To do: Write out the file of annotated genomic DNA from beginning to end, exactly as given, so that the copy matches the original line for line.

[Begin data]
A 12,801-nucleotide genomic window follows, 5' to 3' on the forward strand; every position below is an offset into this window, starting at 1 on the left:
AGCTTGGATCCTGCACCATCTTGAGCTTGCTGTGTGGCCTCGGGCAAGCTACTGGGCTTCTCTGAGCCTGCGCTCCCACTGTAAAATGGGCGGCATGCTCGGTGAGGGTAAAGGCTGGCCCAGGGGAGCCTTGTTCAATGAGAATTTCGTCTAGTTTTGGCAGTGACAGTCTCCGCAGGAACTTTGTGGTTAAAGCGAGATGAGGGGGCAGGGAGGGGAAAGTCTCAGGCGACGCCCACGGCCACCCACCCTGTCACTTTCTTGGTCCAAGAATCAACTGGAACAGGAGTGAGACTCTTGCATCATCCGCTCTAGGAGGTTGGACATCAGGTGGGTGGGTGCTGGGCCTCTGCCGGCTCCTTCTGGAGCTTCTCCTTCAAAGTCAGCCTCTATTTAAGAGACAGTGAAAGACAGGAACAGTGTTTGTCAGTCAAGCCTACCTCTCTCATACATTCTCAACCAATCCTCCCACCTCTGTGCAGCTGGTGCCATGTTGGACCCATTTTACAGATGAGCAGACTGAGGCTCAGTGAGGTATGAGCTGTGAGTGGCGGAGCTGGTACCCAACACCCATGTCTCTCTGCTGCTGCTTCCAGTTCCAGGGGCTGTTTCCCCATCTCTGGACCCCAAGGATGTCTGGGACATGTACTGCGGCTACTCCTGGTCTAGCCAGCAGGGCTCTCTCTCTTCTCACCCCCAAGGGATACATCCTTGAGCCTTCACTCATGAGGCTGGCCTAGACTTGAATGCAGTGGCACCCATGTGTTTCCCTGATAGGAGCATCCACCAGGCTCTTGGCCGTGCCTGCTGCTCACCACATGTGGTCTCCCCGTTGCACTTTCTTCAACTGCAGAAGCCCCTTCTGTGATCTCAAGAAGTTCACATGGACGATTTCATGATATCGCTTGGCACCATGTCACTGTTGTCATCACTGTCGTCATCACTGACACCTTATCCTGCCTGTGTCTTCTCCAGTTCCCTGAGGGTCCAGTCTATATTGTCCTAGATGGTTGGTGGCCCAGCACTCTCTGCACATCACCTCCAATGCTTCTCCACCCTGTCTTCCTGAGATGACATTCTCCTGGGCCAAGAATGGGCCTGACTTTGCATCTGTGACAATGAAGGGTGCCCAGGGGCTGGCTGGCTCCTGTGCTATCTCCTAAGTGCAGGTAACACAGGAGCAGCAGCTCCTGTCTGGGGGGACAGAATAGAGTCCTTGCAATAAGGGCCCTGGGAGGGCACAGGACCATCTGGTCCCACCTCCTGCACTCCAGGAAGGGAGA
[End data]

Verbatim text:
A 12,801-nucleotide genomic window follows, 5' to 3' on the forward strand; every position below is an offset into this window, starting at 1 on the left:
AGCTTGGATCCTGCACCATCTTGAGCTTGCTGTGTGGCCTCGGGCAAGCTACTGGGCTTCTCTGAGCCTGCGCTCCCACTGTAAAATGGGCGGCATGCTCGGTGAGGGTAAAGGCTGGCCCAGGGGAGCCTTGTTCAATGAGAATTTCGTCTAGTTTTGGCAGTGACAGTCTCCGCAGGAACTTTGTGGTTAAAGCGAGATGAGGGGGCAGGGAGGGGAAAGTCTCAGGCGACGCCCACGGCCACCCACCCTGTCACTTTCTTGGTCCAAGAATCAACTGGAACAGGAGTGAGACTCTTGCATCATCCGCTCTAGGAGGTTGGACATCAGGTGGGTGGGTGCTGGGCCTCTGCCGGCTCCTTCTGGAGCTTCTCCTTCAAAGTCAGCCTCTATTTAAGAGACAGTGAAAGACAGGAACAGTGTTTGTCAGTCAAGCCTACCTCTCTCATACATTCTCAACCAATCCTCCCACCTCTGTGCAGCTGGTGCCATGTTGGACCCATTTTACAGATGAGCAGACTGAGGCTCAGTGAGGTATGAGCTGTGAGTGGCGGAGCTGGTACCCAACACCCATGTCTCTCTGCTGCTGCTTCCAGTTCCAGGGGCTGTTTCCCCATCTCTGGACCCCAAGGATGTCTGGGACATGTACTGCGGCTACTCCTGGTCTAGCCAGCAGGGCTCTCTCTCTTCTCACCCCCAAGGGATACATCCTTGAGCCTTCACTCATGAGGCTGGCCTAGACTTGAATGCAGTGGCACCCATGTGTTTCCCTGATAGGAGCATCCACCAGGCTCTTGGCCGTGCCTGCTGCTCACCACATGTGGTCTCCCCGTTGCACTTTCTTCAACTGCAGAAGCCCCTTCTGTGATCTCAAGAAGTTCACATGGACGATTTCATGATATCGCTTGGCACCATGTCACTGTTGTCATCACTGTCGTCATCACTGACACCTTATCCTGCCTGTGTCTTCTCCAGTTCCCTGAGGGTCCAGTCTATATTGTCCTAGATGGTTGGTGGCCCAGCACTCTCTGCACATCACCTCCAATGCTTCTCCACCCTGTCTTCCTGAGATGACATTCTCCTGGGCCAAGAATGGGCCTGACTTTGCATCTGTGACAATGAAGGGTGCCCAGGGGCTGGCTGGCTCCTGTGCTATCTCCTAAGTGCAGGTAACACAGGAGCAGCAGCTCCTGTCTGGGGGGACAGAATAGAGTCCTTGCAATAAGGGCCCTGGGAGGGCACAGGACCATCTGGTCCCACCTCCTGCACTCCAGGAAGGGAGA